Sublime, who are currently celebrating the 25th anniversary of their seminal album 40oz. to Freedom, decided it was the right time to tell the real story behind the music, the band and the lore.
Bud Gaugh from Sublime says, “I can’t wait to hand deliver our story to our fans. It has been a long-time coming and now there are literally two more generations of fans who never had the opportunity to see us perform, or don’t know the whole story. I am excited to work with Bill Guttentag, as I am a big fan of his work as well.”
“Most legendary bands have an intriguing history, but few have a story equal to Sublime’s mix of struggle, daring, musical pioneering, love, triumph, intense tragedy, and cultural impact,” says Sublime’s manager Dave Kaplan. “We searched long and hard for the right person to tell this story, and we were very lucky that someone as fiercely talented and credentialed as Bill Guttentag was passionate to come on board to captain the ship for the first official Sublime documentary.”
Bill Guttentag (writer/director):
“Sublime is an iconic band – and I feel honored to be directing this film. Few bands have had the enduring, electrifying appeal of Sublime. With our film we hope to bring Sublime’s amazing story and incredible music to their long-time devoted fans, and also connect to a new generation — who have also embraced their singular, powerful sound.”
Sublime, the Long Beach, CA, reggae-punk/alternative rock trio, was founded in 1988 by Eric Wilson, Bud Gaugh and Bradley Nowell. Their first self-produced album, 40oz. to Freedom, was released in1992 via the band’s label Skunk Records. The success of that album and heavy radio exposure by Southern California’s KROQ (two years after its initial release) secured Sublime signing to MCA Records in time for the band’s 1994 sophomore album, Robbin’ the Hood, which revealed an experimental ethic more in keeping with cut-and-paste dub than the well-tuned rage of the Cali punk revival. The album performed well at college radio and set the stage for the breakout success of their self-titled third album. On May 25, 1996, however, lead vocalist and guitarist Nowell tragically passed away and the band collapsed, but the eponymous SUBLIME was still slated for a July 1996 release. On the strength of the chart-topping alternative radio hit “What I Got,” the album was certified gold by the end of 1996. “Santeria” and “Wrong Way” followed and enjoyed heavy airplay, and their self-titled album eventually sold more than seven million copies, making it one of the most popular reggae-punk albums in history. Such success spread to the band’s earlier albums too, leading 40oz.to Freedomto double-platinum sales and Robbin’ the Hood to gold certification. Sublime has gone on to sell 17 million records in the US, and their genre-defining music and their cultural influence is stronger today than ever before.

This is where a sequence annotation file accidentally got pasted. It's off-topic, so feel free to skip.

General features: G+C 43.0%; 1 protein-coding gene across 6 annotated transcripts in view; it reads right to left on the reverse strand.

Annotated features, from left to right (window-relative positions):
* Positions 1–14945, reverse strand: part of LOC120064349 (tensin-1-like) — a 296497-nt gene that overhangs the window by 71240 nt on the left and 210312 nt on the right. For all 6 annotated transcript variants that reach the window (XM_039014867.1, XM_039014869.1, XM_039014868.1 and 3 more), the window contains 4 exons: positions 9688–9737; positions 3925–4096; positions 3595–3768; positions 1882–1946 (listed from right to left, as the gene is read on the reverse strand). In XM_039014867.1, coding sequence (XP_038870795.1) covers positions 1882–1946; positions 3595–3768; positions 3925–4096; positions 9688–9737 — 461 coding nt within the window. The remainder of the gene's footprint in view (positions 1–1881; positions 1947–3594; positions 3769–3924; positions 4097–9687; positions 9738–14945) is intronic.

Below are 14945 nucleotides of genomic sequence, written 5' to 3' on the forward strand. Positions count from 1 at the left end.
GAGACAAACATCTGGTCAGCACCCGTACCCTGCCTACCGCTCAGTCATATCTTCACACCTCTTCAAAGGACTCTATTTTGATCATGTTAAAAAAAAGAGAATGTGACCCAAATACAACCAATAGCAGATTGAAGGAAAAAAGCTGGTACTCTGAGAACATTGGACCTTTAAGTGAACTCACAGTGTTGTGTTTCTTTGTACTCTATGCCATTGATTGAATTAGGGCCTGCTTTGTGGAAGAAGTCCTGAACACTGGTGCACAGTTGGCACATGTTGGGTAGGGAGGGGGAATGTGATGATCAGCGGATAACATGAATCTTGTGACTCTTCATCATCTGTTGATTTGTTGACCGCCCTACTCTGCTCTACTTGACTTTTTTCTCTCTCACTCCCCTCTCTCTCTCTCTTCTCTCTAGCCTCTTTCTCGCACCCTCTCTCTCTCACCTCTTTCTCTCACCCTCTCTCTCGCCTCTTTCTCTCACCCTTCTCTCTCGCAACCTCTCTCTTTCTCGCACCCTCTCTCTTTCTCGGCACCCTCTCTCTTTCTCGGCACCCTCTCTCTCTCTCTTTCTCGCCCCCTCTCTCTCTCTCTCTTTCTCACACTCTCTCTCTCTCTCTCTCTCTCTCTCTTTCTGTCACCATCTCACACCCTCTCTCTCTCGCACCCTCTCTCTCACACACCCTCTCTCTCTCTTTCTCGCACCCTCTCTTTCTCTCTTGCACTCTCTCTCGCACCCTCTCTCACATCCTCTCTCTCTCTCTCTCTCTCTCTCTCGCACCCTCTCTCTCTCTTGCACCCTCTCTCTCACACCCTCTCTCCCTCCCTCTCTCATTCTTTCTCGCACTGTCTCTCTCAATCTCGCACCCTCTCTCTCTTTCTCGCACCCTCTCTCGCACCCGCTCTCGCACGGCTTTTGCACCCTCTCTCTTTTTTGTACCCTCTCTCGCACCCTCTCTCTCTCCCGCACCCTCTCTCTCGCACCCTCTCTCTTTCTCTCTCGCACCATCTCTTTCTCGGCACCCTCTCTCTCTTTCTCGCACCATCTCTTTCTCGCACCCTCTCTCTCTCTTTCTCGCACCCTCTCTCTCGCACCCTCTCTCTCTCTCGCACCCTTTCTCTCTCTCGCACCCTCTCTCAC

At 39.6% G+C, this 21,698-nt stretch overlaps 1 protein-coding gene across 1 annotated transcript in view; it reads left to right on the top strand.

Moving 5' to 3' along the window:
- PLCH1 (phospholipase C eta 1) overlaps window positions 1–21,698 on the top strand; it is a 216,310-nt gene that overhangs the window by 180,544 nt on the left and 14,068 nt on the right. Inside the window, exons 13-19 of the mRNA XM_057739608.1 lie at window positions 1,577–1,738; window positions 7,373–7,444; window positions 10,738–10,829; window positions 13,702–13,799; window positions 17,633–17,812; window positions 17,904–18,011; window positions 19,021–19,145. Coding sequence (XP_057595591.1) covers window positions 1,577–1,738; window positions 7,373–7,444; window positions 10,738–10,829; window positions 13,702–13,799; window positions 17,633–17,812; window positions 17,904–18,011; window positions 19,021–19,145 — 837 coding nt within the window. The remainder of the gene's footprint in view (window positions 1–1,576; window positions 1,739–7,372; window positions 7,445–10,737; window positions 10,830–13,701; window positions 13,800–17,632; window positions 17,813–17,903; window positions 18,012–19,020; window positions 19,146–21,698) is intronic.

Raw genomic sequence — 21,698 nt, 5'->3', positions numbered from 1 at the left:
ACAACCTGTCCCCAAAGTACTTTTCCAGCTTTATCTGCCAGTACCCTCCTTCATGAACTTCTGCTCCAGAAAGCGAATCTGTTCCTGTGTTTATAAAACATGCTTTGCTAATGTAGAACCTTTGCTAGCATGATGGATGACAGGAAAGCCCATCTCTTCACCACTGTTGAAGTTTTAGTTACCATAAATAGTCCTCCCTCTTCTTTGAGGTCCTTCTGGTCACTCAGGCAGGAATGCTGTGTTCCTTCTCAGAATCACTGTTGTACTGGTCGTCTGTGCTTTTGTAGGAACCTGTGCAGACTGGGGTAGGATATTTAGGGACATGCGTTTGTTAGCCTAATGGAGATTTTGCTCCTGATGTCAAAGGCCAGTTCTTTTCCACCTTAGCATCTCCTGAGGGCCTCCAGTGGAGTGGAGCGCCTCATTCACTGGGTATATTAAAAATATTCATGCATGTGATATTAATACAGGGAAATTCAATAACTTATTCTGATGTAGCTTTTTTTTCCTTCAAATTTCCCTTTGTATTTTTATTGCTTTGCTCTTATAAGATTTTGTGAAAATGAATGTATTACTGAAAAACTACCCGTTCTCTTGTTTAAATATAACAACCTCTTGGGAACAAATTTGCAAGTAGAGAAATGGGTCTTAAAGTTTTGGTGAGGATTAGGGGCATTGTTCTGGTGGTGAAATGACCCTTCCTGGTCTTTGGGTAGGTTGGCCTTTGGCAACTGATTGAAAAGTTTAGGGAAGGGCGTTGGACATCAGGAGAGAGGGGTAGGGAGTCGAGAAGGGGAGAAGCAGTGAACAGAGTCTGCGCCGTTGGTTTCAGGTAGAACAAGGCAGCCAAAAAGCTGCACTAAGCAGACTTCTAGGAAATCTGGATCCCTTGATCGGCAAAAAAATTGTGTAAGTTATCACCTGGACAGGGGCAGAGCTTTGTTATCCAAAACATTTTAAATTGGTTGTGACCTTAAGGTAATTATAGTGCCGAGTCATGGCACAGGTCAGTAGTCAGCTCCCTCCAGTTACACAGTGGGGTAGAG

About Bill Guttentag
Bill Guttentag is a double Oscar-winning documentary and dramatic film writer-producer-director. His films include the theatrical documentaries Nanking THINKFilm/Fortissimo), which premiered at Sundance and was shortlisted for an Oscar and Soundtrack for a Revolution, (Wild Bunch), which premiered at Cannes and was also shortlisted for an Oscar. His film Only the Dead See the End of War premiered at Telluride and then on HBO last year. His dramatic features include LIVE! starring Eva Mendes and Andre Braugher, and Knife Fight starring Rob Lowe and Julie Bowen.
He won an Oscar for the documentary Twin Towers (Universal). He has also received a second Oscar, three additional Oscar nominations, three Emmys, and a Peabody Award. His films have been selected for Sundance three times, and have won awards at numerous American and international film festivals. He is a lecturer at Stanford University.
DKM/Surfdog is a broad-based entertainment company, founded in 1985 by Dave Kaplan and located in Encinitas, CA. The entertainment group includes DKM, Surfdog Records, Surfdog & Surfmutt Music Publishing, Surfdog Merchandising, and Surfdog’s Java Hut. DKM/Surfdog has a diverse and acclaimed roster and, since its inception, has worked with a number of legendary and iconic artists, including Brian Setzer, Eric Clapton, UB40, Sublime, Dave Stewart, Glen Campbell, Joss Stone, Stray Cats, Butthole Surfers, Dan Hicks, Slightly Stoopid, and many others.